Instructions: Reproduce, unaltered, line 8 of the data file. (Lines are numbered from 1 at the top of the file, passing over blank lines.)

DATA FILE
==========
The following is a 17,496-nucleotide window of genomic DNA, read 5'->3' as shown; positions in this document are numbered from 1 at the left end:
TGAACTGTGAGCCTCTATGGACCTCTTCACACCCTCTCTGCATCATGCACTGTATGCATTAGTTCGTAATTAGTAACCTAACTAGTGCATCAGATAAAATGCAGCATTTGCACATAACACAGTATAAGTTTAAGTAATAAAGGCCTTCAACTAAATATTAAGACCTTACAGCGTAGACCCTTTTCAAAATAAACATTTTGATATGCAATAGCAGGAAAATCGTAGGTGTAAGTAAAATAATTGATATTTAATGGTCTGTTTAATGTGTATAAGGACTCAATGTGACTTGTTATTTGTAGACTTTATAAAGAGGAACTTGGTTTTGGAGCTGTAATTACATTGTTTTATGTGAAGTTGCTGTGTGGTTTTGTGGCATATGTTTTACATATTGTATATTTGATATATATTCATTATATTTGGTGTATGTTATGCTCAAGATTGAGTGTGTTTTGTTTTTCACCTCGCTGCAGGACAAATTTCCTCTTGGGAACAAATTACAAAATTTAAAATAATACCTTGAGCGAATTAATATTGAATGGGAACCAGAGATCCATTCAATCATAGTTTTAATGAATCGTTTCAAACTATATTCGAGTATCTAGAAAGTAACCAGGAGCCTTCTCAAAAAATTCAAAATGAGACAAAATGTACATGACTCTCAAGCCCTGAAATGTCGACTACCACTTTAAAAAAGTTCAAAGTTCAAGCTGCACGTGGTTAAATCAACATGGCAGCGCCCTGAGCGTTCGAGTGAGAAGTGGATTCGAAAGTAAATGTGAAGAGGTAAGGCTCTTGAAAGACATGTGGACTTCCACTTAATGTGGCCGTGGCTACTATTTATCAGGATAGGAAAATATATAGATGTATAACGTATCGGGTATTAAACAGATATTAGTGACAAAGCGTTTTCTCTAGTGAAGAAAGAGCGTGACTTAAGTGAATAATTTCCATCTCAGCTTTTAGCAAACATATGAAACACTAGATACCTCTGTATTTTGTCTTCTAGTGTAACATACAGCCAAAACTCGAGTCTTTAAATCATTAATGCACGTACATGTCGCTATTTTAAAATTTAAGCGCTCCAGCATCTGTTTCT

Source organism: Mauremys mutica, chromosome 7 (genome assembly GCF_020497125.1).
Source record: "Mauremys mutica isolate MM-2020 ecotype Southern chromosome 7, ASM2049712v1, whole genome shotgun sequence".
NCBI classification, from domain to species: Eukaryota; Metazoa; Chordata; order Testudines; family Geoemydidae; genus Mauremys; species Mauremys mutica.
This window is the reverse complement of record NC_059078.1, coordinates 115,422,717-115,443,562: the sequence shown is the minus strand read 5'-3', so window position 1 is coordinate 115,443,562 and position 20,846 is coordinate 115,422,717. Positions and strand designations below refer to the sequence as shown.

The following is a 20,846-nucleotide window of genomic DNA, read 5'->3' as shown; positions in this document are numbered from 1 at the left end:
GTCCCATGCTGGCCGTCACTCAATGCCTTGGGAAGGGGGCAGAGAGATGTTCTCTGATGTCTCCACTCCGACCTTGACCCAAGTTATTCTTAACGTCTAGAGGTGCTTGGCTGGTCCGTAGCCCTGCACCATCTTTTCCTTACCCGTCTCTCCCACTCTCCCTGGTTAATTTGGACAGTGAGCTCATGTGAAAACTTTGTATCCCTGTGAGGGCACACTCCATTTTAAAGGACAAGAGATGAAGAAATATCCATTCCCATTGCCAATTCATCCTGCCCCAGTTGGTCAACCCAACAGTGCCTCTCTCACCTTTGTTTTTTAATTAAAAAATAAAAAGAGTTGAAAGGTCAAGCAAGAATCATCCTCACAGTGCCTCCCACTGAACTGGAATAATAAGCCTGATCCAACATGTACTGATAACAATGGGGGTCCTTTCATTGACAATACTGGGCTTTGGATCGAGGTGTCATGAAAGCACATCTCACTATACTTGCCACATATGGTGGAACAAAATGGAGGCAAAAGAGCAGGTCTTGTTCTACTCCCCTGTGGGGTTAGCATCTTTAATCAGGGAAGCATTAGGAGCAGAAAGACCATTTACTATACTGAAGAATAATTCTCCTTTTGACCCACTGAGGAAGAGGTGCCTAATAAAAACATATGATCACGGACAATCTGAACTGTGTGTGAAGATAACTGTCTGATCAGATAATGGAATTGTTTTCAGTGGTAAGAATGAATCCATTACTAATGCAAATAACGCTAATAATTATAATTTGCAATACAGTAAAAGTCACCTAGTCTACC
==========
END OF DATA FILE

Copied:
GTCCCATGCTGGCCGTCACTCAATGCCTTGGGAAGGGGGCAGAGAGATGTTCTCTGATGTCTCCACTCCGACCTTGACCCAAGTTATTCTTAACGTCTAGAGGTGCTTGGCTGGTCCGTAGCCCTGCACCATCTTTTCCTTACCCGTCTCTCCCACTCTCCCTGGTTAATTTGGACAGTGAGCTCATGTGAAAACTTTGTATCCCTGTGAGGGCACACTCCATTTTAAAGGACAAGAGATGAAGAAATATCCATTCCCATTGCCAATTCATCCTGCCCCAGTTGGTCAACCCAACAGTGCCTCTCTCACCTTTGTTTTTTAATTAAAAAATAAAAAGAGTTGAAAGGTCAAGCAAGAATCATCCTCACAGTGCCTCCCACTGAACTGGAATAATAAGCCTGATCCAACATGTACTGATAACAATGGGGGTCCTTTCATTGACAATACTGGGCTTTGGATCGAGGTGTCATGAAAGCACATCTCACTATACTTGCCACATATGGTGGAACAAAATGGAGGCAAAAGAGCAGGTCTTGTTCTACTCCCCTGTGGGGTTAGCATCTTTAATCAGGGAAGCATTAGGAGCAGAAAGACCATTTACTATACTGAAGAATAATTCTCCTTTTGACCCACTGAGGAAGAGGTGCCTAATAAAAACATATGATCACGGACAATCTGAACTGTGTGTGAAGATAACTGTCTGATCAGATAATGGAATTGTTTTCAGTGGTAAGAATGAATCCATTACTAATGCAAATAACGCTAATAATTATAATTTGCAATACAGTAAAAGTCACCTAGTCTACC